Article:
Stock Photography Income Streams
In order to set up stock photography income streams, you may need to change your thinking about photography as a business.
The “service” business (portraits, headshots, events) does not pay what it used to. On top of that, the stock photo business is a long term game. Something that most photographers haven’t had to deal with.
Lets talk about why it’s important to operate a service AND stock photo business at the same time.
There is money to be made where these to businesses overlap!
The “Problem” With Stock Photography
Ask any photographer who has tried (and failed) in the stock image business why it’s so hard to earn money, they’ll give you this answer:
“Commissions are too low. I’m not selling my photo for 50 cents!”
This is true. Commissions are low. The average stock photo sale (across agencies) is somewhere between $4 – $6. Your commission as a photographer will average around 10% of that. Roughly 40-60 cents. Give or take a little, depending on the agency you work with.
25 cent to 75 cent commissions for photographers are normal. Unquestionably a low commission. In the short term, this is not an income stream.
But don’t let short term thinking scare you off!
Service Photography Saves The Day
So, in the short term it’s important to operate a photography SERVICE business model. Operating a service business solves your short term problems. Also, we’ll find out in a minute that it can feed a money-making stock photo business!
Examples of service photography businesses include shooting portraits, headshots, lifestyle, products, weddings and more!
As a service photographer, you will get paid right away for the work you’ve done:
- You Shoot Photos With A Client
- You Edit & Deliver The Images
- The Client Pays For The Photos
BUT service photography comes with its own set of problems!
The Problem With Service Photography
The cost of entry into the photo service business is really low. There is more competition from other photographers than ever before. The price for photo shoots is plummeting!
It’s hard to turn a profit. To say nothing of paying rent, buying food & having a life outside of your photography.
On top of that, service photography is a “what have you done lately” type of gig. Your business is only as strong as the recent shoots and your booked shoots. Past shoots matter very little. Cash flow becomes a real problem.
So, is the photography business dead? Far from it!
Combine Your Stock And Service Businesses
You can not settle for just a service OR just a stock photography business. You need to do them both!
Now to be fair, I have good friends who support themselves just fine with one or the other. It’s possible. However, these people are few are far between. I’ve known brilliant photographers who’ve never set up income streams in one or the other.
Do Both WITHOUT Increasing The Workload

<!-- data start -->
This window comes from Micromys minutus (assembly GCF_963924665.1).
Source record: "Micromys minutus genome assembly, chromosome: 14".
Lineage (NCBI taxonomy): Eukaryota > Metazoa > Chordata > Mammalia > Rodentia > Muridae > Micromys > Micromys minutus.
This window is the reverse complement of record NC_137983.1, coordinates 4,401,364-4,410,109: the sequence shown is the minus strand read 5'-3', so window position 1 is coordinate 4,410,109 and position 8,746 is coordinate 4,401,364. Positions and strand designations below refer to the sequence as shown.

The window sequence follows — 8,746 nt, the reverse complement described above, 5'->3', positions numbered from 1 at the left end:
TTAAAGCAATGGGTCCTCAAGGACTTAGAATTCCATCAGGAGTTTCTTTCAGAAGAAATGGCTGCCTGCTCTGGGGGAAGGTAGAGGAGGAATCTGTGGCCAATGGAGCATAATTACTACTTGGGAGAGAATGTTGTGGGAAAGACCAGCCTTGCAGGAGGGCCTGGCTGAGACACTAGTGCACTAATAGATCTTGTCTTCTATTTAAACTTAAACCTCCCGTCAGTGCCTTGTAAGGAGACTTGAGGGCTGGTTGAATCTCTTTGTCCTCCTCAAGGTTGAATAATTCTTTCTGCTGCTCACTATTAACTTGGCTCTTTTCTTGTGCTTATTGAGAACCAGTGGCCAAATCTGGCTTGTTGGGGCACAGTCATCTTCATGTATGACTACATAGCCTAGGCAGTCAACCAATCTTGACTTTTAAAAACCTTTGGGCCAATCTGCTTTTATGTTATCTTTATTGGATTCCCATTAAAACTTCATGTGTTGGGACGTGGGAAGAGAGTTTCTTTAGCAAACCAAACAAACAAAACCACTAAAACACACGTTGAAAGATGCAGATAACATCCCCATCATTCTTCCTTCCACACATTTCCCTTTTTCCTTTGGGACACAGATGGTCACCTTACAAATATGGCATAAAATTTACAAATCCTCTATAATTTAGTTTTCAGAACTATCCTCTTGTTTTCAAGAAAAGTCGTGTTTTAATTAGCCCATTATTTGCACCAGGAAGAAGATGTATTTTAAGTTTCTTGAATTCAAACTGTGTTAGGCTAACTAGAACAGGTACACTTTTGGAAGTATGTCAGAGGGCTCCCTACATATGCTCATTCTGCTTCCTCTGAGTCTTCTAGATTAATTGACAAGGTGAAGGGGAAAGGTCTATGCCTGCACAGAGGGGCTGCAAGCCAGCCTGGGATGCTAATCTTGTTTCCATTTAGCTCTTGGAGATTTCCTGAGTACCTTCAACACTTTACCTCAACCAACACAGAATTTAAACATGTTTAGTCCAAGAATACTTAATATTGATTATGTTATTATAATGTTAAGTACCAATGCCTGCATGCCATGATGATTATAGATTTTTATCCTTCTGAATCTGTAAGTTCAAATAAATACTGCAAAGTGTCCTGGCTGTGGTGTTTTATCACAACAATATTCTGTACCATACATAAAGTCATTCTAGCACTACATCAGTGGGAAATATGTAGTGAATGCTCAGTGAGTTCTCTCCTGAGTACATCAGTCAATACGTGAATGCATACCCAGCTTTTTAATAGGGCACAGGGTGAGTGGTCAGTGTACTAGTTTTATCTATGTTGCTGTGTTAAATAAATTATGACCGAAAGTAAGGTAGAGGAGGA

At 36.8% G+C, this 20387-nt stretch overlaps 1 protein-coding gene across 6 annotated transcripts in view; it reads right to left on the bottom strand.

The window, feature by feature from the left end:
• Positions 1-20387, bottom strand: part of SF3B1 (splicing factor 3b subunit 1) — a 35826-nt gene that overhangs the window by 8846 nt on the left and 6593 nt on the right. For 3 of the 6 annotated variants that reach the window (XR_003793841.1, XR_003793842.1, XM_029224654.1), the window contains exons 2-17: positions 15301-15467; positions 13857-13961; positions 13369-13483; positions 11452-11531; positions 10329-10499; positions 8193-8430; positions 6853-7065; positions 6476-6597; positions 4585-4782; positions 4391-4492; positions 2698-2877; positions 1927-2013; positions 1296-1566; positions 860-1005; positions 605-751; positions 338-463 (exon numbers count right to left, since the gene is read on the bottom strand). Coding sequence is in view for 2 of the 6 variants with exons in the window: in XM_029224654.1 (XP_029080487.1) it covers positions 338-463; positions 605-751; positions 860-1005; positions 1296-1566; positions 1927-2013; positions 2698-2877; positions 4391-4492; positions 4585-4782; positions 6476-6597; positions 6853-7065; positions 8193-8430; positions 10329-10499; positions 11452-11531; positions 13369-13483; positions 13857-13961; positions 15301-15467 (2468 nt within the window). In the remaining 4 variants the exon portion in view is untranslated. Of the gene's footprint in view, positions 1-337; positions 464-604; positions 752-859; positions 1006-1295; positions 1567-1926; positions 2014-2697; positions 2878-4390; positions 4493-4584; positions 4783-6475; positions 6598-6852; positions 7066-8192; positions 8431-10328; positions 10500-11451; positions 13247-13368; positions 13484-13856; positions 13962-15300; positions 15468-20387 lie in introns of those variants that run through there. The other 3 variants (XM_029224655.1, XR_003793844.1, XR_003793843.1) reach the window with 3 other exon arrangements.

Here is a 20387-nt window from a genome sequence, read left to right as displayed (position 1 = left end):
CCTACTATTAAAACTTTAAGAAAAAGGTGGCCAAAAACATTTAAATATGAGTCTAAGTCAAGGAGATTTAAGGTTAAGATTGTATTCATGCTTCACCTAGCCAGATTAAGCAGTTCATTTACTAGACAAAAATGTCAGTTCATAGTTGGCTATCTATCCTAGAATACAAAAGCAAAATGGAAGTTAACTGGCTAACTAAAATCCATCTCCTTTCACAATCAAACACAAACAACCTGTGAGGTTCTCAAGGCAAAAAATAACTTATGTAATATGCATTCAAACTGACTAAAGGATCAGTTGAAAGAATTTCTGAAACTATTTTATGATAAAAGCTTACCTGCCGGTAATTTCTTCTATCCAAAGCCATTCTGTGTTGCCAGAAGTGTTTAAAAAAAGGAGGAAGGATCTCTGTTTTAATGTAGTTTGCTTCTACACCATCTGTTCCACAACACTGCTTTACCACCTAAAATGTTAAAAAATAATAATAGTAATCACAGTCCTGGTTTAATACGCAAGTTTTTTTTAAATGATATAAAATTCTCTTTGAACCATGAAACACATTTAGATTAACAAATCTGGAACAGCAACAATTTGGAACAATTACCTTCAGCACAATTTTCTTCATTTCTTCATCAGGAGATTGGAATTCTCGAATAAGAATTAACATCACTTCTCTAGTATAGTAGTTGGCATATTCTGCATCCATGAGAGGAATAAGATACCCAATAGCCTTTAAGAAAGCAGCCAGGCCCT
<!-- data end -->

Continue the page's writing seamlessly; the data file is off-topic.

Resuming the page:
Learn to use your service business to feed your stock business! And vice versa. To put it another way, combine these two businesses for a payday!
Focus your energy on where the two businesses overlap. This is where new photography income streams are available.
Stock Photography Income Streams Are Residual
Photographers all over the world set up residual income streams. Passive photography revenue.
You can keep getting paid for photos you took in the past!
The idea is to keep the plates spinning the the long run. Keep your photos alive and generating income for years. As long as your photos are available, time is truly money.
Music Income Stream Example
To illustrate, lets use music photography as an example on how to do this.
A $100 contract with a local band for an entire night’s work and a morning of editing is not a whole lot of money. Nevertheless, some photographers take these jobs. $100 is not zero!
This is where stock photography comes in. A way to turn most photo opportunities, no matter the contract amount, into a profitable business.
By all means, take the $100 and photograph the band! But you are there for more than just that.
Shoot their equipment, the instruments, the microphones, the drums, the speakers, the stuff up at the bar, all of the decor, the stage, the room, the ambiance. EVERYTHING!
Undoubtedly, the band will love all the B-roll images you offer them. They’ll hire you again and tell every other band they know to hire you.
What’s most important for you is now you have 50 (probably more) images to submit to all of your stock portfolios.
Photo Income Streams In 2020 & Beyond
Of course, music photography is just one example. This system can work equally well in other genres.
Basically, you want to earn money on BOTH ends. In the short term and the long term. Instead of having a hard drive full of photos you’ll never use, put them to work! It’s critical to monetize them.
It’s most important to think of stock photography as a doorway to residual income.
This is why EVERY photographer should be doing this!
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